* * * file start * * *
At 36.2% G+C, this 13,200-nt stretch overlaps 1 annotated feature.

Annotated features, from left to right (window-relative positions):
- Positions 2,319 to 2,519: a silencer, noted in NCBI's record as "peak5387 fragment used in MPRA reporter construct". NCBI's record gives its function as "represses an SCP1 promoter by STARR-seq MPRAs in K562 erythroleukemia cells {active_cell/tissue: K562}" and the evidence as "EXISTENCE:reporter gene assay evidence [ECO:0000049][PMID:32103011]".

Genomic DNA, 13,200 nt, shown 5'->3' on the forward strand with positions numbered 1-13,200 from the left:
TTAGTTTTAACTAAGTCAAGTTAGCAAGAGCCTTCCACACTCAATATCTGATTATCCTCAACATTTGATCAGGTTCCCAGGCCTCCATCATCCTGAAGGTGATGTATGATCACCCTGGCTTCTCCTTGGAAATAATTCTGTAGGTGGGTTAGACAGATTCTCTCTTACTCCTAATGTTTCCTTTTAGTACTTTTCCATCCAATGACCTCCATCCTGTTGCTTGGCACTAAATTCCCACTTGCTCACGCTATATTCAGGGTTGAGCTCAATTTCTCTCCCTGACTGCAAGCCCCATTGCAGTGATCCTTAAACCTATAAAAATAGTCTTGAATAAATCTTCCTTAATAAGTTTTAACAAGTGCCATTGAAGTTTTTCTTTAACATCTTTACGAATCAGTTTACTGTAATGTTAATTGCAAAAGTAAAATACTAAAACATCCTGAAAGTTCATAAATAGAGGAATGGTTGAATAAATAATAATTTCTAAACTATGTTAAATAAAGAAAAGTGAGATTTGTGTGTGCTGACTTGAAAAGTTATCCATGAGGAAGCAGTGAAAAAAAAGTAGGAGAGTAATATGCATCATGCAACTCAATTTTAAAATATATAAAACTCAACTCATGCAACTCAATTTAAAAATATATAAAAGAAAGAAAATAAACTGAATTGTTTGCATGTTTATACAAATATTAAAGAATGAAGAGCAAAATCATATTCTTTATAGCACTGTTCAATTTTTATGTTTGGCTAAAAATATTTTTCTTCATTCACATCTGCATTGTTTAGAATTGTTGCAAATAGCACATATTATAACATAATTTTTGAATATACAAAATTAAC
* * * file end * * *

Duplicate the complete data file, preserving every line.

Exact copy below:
At 36.2% G+C, this 13,200-nt stretch overlaps 1 annotated feature.

Annotated features, from left to right (window-relative positions):
- Positions 2,319 to 2,519: a silencer, noted in NCBI's record as "peak5387 fragment used in MPRA reporter construct". NCBI's record gives its function as "represses an SCP1 promoter by STARR-seq MPRAs in K562 erythroleukemia cells {active_cell/tissue: K562}" and the evidence as "EXISTENCE:reporter gene assay evidence [ECO:0000049][PMID:32103011]".

Genomic DNA, 13,200 nt, shown 5'->3' on the forward strand with positions numbered 1-13,200 from the left:
TTAGTTTTAACTAAGTCAAGTTAGCAAGAGCCTTCCACACTCAATATCTGATTATCCTCAACATTTGATCAGGTTCCCAGGCCTCCATCATCCTGAAGGTGATGTATGATCACCCTGGCTTCTCCTTGGAAATAATTCTGTAGGTGGGTTAGACAGATTCTCTCTTACTCCTAATGTTTCCTTTTAGTACTTTTCCATCCAATGACCTCCATCCTGTTGCTTGGCACTAAATTCCCACTTGCTCACGCTATATTCAGGGTTGAGCTCAATTTCTCTCCCTGACTGCAAGCCCCATTGCAGTGATCCTTAAACCTATAAAAATAGTCTTGAATAAATCTTCCTTAATAAGTTTTAACAAGTGCCATTGAAGTTTTTCTTTAACATCTTTACGAATCAGTTTACTGTAATGTTAATTGCAAAAGTAAAATACTAAAACATCCTGAAAGTTCATAAATAGAGGAATGGTTGAATAAATAATAATTTCTAAACTATGTTAAATAAAGAAAAGTGAGATTTGTGTGTGCTGACTTGAAAAGTTATCCATGAGGAAGCAGTGAAAAAAAAGTAGGAGAGTAATATGCATCATGCAACTCAATTTTAAAATATATAAAACTCAACTCATGCAACTCAATTTAAAAATATATAAAAGAAAGAAAATAAACTGAATTGTTTGCATGTTTATACAAATATTAAAGAATGAAGAGCAAAATCATATTCTTTATAGCACTGTTCAATTTTTATGTTTGGCTAAAAATATTTTTCTTCATTCACATCTGCATTGTTTAGAATTGTTGCAAATAGCACATATTATAACATAATTTTTGAATATACAAAATTAAC